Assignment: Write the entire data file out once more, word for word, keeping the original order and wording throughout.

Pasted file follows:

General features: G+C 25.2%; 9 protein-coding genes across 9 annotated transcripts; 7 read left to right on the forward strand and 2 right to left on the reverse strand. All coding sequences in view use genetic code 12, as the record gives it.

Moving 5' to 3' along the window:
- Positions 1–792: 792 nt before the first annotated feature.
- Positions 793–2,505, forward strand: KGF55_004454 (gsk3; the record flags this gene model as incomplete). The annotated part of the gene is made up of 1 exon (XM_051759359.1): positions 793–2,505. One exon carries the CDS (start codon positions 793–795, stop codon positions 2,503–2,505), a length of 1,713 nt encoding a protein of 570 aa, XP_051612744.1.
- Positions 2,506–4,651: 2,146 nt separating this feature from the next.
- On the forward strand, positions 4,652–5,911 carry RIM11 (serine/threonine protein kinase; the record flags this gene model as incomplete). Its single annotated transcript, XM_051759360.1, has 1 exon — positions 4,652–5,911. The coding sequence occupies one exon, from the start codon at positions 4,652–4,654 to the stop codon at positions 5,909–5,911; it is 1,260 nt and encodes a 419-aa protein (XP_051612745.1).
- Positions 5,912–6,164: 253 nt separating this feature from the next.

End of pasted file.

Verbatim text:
General features: G+C 25.2%; 9 protein-coding genes across 9 annotated transcripts; 7 read left to right on the forward strand and 2 right to left on the reverse strand. All coding sequences in view use genetic code 12, as the record gives it.

Moving 5' to 3' along the window:
- Positions 1–792: 792 nt before the first annotated feature.
- Positions 793–2,505, forward strand: KGF55_004454 (gsk3; the record flags this gene model as incomplete). The annotated part of the gene is made up of 1 exon (XM_051759359.1): positions 793–2,505. One exon carries the CDS (start codon positions 793–795, stop codon positions 2,503–2,505), a length of 1,713 nt encoding a protein of 570 aa, XP_051612744.1.
- Positions 2,506–4,651: 2,146 nt separating this feature from the next.
- On the forward strand, positions 4,652–5,911 carry RIM11 (serine/threonine protein kinase; the record flags this gene model as incomplete). Its single annotated transcript, XM_051759360.1, has 1 exon — positions 4,652–5,911. The coding sequence occupies one exon, from the start codon at positions 4,652–4,654 to the stop codon at positions 5,909–5,911; it is 1,260 nt and encodes a 419-aa protein (XP_051612745.1).
- Positions 5,912–6,164: 253 nt separating this feature from the next.